Named after the Italian astronomer who discovered Jupiter's largest moons (Io, Europa, Ganymede and Callisto), Galileo was launched in 1989 (the space craft, not the astronomer!) on a mission dedicated to the exploration of Jupiter and its moons. Galileo used gravity assist to gain speed and save fuel, using the gravity of Earth and Venus to do so and took almost six years to reach its destination. Whereas previous and future missions simply flew by Jupiter, Galileo actually went into orbit of the planet and spent several years there. On its approach to Jupiter, Galileo witnessed Comet Shoemaker-Levy's spectacular collision into Jupiter in July 1994. It sent back images of the collision (such as the one below) and the scars that remained visible in the planet's atmosphere for the months following. This was the first time that a collision of two space objects had been observed.
As Galileo got closer to Jupiter, it released a probe in July 1995 which would plunge into the planet's atmosphere later that year. Galileo itself entered into an orbit of Jupiter on 8th December 1995, a day after the probe released in July began its descent through Jupiter's atmosphere. As the probe dropped through Jupiter's virtually endless sky, it sent back information about the planet's temperature, wind speed, atmospheric conditions and pressure. It communicated for almost an hour but by the time it was being subjected to pressures 22 times greater than surface pressure on Earth and at temperatures of 153°C (307°F), it is likely to have been crushed before melting and vapourising. Not a pleasant way to go! While the Galileo probe was experiencing its violent end, the Galileo orbiter was quite peacefully orbiting the planet and taking in the scenery. As well as snapping photos of Jupiter and sending back scientific data, it had a look at Jupiter's rings, discovering that they are formed from dust particles being kicked up as meteoroids impact the four innermost moons (Metis, Adrastea, Amalthea and Thebe). It also discovered that Jupiter's outer ring is actually two rings embedded together. Mission extensions allowed Galileo to pay Jupiter's moons some more attention. It confirmed more volcanic activity on Io, discovering it to be 100 times more volcanically active than Earth. It confirmed that Europa's surface is water ice and below it is likely to be an ocean of salt water. It also suggested that Callisto and Ganymede may also have a layer of saltwater. It also discovered that Ganymede has a magnetic field, the only moon known to possess one, due to having an iron core. After completing its mission, the Galileo orbiter met the same fate as its descent probe when it was sent plunging into the planet's atmosphere to be destroyed on 21st September 2003. This was to prevent it from colliding with Europa and causing possible contamination of the moon's water. During its time at Jupiter, Galileo completed 35 orbits of the planet and several flybys of each of Jupiter's known moons.
Ulysses is a mission to explore the Sun while in a polar orbit of the star. This means that instead of orbiting the Sun around its equator on a similar plane to the orbits of Earth and the other planets, the probe goes around the top and bottom of the Sun. In fact, if you want to sound clever, it orbits on a plane with an 80.2 degree inclination of the ecliptic. However, getting a space craft into an Out-of-the-Ecliptic (OOE) orbit around the Sun would require one huge rocket and lots of fuel. Alternatively, it could use the tried and tested gravity assist method. In the case of Ulysses, the space craft was launched from the Space Shuttle Discovery and sent to Jupiter. It was originally going to launch on 1986 from Space Shuttle Challenger, but due to the Challenger disaster in January of that year, the Ulysses mission was delayed. When it reached Jupiter, it used the planet's gravity to propel the craft onto a different plane. This enables the craft to travel around the Sun at a distance ranging from the distance of the orbit of Jupiter (its aphelion) to the distance of the orbit of Earth (its perihelion). While at Jupiter in February 1992, it took the opportunity to do a spot of analysis, measuring the planet's magnetic and radiation fields. As the craft isn't equipped with cameras, it didn't take any pictures. In 2004, the craft made further analysis of Jupiter at a distance of 240 million kilometres from the planet. Ulysses ended its mission in June 2009.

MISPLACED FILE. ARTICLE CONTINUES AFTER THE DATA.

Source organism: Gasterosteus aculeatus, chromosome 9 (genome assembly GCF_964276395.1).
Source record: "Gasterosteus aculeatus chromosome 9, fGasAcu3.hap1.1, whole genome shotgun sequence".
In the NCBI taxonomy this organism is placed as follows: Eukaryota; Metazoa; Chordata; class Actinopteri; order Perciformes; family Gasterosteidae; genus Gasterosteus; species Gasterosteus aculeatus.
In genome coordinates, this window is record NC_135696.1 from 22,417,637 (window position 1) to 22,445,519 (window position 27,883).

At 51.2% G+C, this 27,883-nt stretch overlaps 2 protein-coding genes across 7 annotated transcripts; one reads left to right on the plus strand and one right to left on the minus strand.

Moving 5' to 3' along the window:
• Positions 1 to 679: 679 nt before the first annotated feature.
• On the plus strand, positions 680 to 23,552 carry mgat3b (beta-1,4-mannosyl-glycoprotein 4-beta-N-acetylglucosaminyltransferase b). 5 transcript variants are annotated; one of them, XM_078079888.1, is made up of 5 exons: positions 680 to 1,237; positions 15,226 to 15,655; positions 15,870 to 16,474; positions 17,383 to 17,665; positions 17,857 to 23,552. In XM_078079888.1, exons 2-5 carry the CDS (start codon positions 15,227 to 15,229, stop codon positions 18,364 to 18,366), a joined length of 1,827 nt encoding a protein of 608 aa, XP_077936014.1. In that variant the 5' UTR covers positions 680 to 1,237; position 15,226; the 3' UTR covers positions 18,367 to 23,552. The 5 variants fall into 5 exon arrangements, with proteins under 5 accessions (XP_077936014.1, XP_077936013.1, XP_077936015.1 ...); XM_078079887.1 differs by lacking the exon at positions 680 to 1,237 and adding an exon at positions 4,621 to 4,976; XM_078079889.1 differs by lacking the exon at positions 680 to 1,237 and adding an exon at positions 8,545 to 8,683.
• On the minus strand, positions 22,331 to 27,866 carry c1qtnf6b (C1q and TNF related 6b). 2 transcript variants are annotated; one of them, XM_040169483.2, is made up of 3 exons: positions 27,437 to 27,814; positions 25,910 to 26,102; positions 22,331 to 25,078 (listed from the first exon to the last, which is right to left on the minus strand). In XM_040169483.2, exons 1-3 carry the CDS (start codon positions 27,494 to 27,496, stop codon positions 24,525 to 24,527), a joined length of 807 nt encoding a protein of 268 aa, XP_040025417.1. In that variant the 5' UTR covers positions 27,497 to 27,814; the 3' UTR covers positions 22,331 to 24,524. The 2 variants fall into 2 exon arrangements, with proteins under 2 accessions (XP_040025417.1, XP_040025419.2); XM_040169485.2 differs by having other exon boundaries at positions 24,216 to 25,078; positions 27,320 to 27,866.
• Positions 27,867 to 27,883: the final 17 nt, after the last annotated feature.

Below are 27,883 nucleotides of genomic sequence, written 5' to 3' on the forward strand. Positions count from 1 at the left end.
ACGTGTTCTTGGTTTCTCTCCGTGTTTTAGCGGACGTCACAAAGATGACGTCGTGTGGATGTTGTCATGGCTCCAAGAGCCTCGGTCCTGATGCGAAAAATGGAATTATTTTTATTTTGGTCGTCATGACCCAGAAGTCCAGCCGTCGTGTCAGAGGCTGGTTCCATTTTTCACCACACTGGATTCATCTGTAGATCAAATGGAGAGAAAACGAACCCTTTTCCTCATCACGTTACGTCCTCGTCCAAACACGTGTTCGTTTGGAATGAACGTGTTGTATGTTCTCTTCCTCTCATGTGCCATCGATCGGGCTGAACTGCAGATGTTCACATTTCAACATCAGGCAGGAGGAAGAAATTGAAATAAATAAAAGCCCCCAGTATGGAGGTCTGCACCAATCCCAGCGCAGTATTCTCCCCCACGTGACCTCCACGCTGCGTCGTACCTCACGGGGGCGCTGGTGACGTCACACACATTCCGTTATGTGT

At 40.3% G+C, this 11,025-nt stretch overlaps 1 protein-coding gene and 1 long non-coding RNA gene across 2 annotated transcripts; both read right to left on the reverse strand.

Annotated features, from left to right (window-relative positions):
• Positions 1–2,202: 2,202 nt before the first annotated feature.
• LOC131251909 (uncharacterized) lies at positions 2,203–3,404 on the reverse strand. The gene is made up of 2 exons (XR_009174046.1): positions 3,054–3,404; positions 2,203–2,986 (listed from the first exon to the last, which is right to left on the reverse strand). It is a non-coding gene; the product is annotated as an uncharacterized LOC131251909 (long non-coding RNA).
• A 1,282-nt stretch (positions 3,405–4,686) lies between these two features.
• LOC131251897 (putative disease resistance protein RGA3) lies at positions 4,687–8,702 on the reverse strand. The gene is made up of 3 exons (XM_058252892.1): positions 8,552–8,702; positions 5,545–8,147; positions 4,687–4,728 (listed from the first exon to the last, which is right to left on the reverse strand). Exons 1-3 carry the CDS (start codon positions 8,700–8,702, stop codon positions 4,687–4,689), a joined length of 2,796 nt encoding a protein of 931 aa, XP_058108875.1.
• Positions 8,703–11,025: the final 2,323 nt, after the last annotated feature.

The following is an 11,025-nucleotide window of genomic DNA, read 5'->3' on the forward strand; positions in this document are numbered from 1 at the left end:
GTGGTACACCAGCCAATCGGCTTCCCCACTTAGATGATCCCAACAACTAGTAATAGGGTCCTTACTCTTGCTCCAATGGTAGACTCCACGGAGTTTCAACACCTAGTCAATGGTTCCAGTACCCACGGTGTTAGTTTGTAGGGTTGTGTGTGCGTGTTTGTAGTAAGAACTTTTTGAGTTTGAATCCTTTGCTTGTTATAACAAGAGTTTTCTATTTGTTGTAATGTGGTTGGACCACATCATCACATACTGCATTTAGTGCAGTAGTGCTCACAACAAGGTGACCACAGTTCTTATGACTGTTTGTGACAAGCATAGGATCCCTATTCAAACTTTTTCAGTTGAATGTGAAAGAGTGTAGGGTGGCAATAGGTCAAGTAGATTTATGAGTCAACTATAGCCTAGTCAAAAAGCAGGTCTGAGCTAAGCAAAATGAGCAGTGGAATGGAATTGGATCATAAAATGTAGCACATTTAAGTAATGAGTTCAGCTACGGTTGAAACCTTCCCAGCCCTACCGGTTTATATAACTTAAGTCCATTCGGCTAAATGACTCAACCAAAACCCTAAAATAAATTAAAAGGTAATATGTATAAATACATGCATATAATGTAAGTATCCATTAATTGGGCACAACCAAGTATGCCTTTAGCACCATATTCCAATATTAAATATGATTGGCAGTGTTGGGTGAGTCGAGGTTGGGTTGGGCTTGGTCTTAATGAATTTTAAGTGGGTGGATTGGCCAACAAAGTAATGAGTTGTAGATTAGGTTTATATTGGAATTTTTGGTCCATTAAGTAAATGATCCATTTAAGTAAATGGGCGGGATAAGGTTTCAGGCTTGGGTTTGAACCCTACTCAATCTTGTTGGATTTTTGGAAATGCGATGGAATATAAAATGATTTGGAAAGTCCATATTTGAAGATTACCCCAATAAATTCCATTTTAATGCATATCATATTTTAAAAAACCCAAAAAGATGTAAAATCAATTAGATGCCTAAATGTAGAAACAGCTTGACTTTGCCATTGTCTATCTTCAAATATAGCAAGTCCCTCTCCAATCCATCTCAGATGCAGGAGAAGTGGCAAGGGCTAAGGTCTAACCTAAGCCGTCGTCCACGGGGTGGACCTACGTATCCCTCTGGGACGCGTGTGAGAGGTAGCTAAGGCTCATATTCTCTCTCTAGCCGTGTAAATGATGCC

Cassini-Huygens is a mission to explore Saturn, but like previous visitors, it used gravity assist to get there. Rather cleverly, it used the gravity of Earth, Venus and Jupiter to get the craft to Saturn in an effort to reduce costs and increase speed, or perhaps just to show off. After completing two gravity assisted flybys of Venus in 1998 and 1999 and then a gravity assisted flyby of Earth, Cassini-Huygens went on its way to Jupiter. While flying by Jupiter from December 2000, it sent back over 26,000 images of the planet, providing the most detailed pictures of Jupiter to date. It also provided new information about Jupiter's atmospheric conditions. The craft is now in an active orbit around Saturn.
New Horizons is a space craft on its way to visit Pluto and the Kuiper Belt to complete the first mission in this region of space. Once again to get there, it used the gravity assist method and, unsurprisingly, Jupiter was the planet chosen to lend its gravity to the mission. In the case of New Horizons, Jupiter was used to increase the speed of the craft (which was already travelling at record speeds) and sent it onto a different orbital plane to the rest of the planets seeing as Pluto, being a bit odd, also orbits on a different elliptical plane. The craft began imaging Jupiter in September 2006 and completed its flyby of the planet between January and May 2007, only a year after launch. While at Jupiter, it did the usual scientific things, paying particular attention to its four largest moons. New Horizons was also the first craft to analyse Jupiter's newly formed Little Red Spot, or Oval BA to give it its official name (a spot with a qualification?). It is now still en route to Pluto and should get there in 2015.
In 2011, NASA launched Juno, a spacecraft which will explore Jupiter while in orbit of its poles. As well as analysing Jupiter's magnetic and gravitational fields from polar orbit, it will also try to uncover information about the formation of the planet and attempt to discover whether the planet has a rocky centre and how much water is present in its atmosphere. A possible future spacecraft is Europe's Laplace probe. Currently in its proposal stages, and expected to be launched in collaboration with NASA and the Japanese Aerospace Exploration Agency if approved, Laplace will go into orbit of Jupiter and analyse it and its moons with particular attention being paid to Europa, investigating the possibility of the moon being able to harbour life. In addition to these missions, missions to other destinations in the Solar System may rely on Jupiter's gravity to get them there. And more than likely during these missions, Jupiter will again be observed during the flybys.